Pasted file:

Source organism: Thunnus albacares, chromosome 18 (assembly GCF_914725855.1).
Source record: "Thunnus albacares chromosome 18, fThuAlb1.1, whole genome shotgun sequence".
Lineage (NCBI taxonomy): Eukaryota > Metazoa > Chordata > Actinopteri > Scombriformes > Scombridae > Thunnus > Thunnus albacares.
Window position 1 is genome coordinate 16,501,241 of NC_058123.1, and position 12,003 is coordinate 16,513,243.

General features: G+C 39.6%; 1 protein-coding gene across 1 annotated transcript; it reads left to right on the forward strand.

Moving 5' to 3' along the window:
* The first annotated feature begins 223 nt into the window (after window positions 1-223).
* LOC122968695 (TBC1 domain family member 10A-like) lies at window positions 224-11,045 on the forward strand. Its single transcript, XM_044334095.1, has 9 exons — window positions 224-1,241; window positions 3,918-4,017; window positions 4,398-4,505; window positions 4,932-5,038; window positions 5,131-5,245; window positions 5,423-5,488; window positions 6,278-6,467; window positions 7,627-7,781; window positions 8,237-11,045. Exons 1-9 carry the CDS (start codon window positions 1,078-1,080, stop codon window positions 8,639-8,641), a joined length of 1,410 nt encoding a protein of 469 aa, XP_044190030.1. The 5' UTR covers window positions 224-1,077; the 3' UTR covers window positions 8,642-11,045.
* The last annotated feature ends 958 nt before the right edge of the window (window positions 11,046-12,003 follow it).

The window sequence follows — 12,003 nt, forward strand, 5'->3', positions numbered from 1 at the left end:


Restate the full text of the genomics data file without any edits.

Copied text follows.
Source organism: Thunnus albacares, chromosome 18 (assembly GCF_914725855.1).
Source record: "Thunnus albacares chromosome 18, fThuAlb1.1, whole genome shotgun sequence".
Lineage (NCBI taxonomy): Eukaryota > Metazoa > Chordata > Actinopteri > Scombriformes > Scombridae > Thunnus > Thunnus albacares.
Window position 1 is genome coordinate 16,501,241 of NC_058123.1, and position 12,003 is coordinate 16,513,243.

General features: G+C 39.6%; 1 protein-coding gene across 1 annotated transcript; it reads left to right on the forward strand.

Moving 5' to 3' along the window:
* The first annotated feature begins 223 nt into the window (after window positions 1-223).
* LOC122968695 (TBC1 domain family member 10A-like) lies at window positions 224-11,045 on the forward strand. Its single transcript, XM_044334095.1, has 9 exons — window positions 224-1,241; window positions 3,918-4,017; window positions 4,398-4,505; window positions 4,932-5,038; window positions 5,131-5,245; window positions 5,423-5,488; window positions 6,278-6,467; window positions 7,627-7,781; window positions 8,237-11,045. Exons 1-9 carry the CDS (start codon window positions 1,078-1,080, stop codon window positions 8,639-8,641), a joined length of 1,410 nt encoding a protein of 469 aa, XP_044190030.1. The 5' UTR covers window positions 224-1,077; the 3' UTR covers window positions 8,642-11,045.
* The last annotated feature ends 958 nt before the right edge of the window (window positions 11,046-12,003 follow it).

The window sequence follows — 12,003 nt, forward strand, 5'->3', positions numbered from 1 at the left end: